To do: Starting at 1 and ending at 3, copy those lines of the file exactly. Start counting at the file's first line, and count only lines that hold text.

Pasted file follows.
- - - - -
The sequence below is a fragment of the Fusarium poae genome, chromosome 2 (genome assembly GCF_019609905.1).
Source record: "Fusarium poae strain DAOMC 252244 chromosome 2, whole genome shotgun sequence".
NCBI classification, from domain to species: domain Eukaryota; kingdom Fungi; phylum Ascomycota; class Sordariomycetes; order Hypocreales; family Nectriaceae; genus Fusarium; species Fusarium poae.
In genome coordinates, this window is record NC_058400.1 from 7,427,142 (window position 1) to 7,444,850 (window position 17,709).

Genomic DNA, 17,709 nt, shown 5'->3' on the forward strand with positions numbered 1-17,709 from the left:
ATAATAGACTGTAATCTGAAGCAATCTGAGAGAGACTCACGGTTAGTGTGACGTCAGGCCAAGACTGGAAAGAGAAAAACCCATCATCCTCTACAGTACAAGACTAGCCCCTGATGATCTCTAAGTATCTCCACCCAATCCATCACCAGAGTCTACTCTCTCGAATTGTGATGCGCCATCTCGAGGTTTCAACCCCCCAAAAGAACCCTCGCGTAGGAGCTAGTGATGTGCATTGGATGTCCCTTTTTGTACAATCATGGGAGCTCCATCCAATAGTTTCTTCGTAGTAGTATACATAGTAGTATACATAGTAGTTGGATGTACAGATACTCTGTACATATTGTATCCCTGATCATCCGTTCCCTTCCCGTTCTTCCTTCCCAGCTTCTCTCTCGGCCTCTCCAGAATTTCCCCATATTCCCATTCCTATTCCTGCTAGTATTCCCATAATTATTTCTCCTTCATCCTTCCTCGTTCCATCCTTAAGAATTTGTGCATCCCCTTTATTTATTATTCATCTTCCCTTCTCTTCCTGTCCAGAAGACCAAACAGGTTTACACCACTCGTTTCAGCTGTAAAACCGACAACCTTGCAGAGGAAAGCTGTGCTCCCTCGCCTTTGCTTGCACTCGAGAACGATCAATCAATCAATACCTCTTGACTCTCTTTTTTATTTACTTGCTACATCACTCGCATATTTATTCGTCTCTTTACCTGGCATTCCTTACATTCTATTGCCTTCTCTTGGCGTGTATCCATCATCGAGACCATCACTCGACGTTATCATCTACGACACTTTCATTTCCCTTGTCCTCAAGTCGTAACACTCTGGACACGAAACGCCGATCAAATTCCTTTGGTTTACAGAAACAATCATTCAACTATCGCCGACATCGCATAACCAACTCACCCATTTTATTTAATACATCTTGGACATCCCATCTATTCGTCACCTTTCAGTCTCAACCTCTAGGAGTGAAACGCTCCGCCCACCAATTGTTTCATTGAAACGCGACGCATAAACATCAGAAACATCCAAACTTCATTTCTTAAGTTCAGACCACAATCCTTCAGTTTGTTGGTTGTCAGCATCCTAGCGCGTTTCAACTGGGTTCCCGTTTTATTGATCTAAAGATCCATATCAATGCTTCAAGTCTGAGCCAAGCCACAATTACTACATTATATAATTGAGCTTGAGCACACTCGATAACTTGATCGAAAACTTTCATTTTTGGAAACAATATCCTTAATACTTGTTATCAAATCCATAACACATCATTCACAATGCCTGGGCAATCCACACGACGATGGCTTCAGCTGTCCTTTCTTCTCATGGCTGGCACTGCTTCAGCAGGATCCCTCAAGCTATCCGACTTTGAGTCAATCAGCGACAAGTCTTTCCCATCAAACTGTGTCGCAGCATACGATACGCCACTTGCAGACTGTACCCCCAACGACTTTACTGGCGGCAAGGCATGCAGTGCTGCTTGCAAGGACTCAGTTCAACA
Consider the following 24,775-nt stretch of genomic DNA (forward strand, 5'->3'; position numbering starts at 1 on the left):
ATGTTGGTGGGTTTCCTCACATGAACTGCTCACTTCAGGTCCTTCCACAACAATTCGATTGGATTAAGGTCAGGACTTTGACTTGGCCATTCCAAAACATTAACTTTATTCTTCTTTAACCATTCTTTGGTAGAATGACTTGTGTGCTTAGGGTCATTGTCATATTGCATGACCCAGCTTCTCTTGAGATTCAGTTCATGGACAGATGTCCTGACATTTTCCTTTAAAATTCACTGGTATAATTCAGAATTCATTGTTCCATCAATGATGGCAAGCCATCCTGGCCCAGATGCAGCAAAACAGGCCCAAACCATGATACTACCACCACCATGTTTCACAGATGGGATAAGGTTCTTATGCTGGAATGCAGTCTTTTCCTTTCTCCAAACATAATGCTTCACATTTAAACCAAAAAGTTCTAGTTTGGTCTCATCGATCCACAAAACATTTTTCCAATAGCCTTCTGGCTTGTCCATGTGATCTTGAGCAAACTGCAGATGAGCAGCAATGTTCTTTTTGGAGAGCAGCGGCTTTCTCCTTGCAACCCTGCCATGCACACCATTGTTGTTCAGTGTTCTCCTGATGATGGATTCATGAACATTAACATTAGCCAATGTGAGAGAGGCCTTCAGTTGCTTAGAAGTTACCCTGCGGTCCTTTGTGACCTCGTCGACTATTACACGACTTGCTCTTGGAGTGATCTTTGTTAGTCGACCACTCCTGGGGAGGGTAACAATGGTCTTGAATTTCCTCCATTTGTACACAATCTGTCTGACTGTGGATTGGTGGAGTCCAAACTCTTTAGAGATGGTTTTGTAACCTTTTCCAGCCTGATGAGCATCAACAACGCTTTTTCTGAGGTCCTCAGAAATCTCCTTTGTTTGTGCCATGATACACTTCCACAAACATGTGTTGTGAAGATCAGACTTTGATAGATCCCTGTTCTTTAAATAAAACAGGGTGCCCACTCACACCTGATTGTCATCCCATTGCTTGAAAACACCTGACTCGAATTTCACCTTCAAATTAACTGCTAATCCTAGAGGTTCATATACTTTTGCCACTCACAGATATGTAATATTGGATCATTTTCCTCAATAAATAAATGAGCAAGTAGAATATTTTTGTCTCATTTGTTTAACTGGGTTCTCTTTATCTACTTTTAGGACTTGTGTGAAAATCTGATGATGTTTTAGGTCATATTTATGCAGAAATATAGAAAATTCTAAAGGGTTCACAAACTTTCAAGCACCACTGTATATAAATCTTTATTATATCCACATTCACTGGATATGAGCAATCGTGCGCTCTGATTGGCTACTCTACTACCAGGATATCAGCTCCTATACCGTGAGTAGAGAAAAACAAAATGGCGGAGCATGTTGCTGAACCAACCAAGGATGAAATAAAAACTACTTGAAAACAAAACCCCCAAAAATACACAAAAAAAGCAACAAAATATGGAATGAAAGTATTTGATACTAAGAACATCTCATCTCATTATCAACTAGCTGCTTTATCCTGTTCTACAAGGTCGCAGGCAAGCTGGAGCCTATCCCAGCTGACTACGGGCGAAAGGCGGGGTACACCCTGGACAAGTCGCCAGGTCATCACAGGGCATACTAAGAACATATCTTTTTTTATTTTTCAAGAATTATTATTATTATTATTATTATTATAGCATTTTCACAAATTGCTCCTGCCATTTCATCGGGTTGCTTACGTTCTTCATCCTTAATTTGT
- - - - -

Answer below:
The sequence below is a fragment of the Fusarium poae genome, chromosome 2 (genome assembly GCF_019609905.1).
Source record: "Fusarium poae strain DAOMC 252244 chromosome 2, whole genome shotgun sequence".
NCBI classification, from domain to species: domain Eukaryota; kingdom Fungi; phylum Ascomycota; class Sordariomycetes; order Hypocreales; family Nectriaceae; genus Fusarium; species Fusarium poae.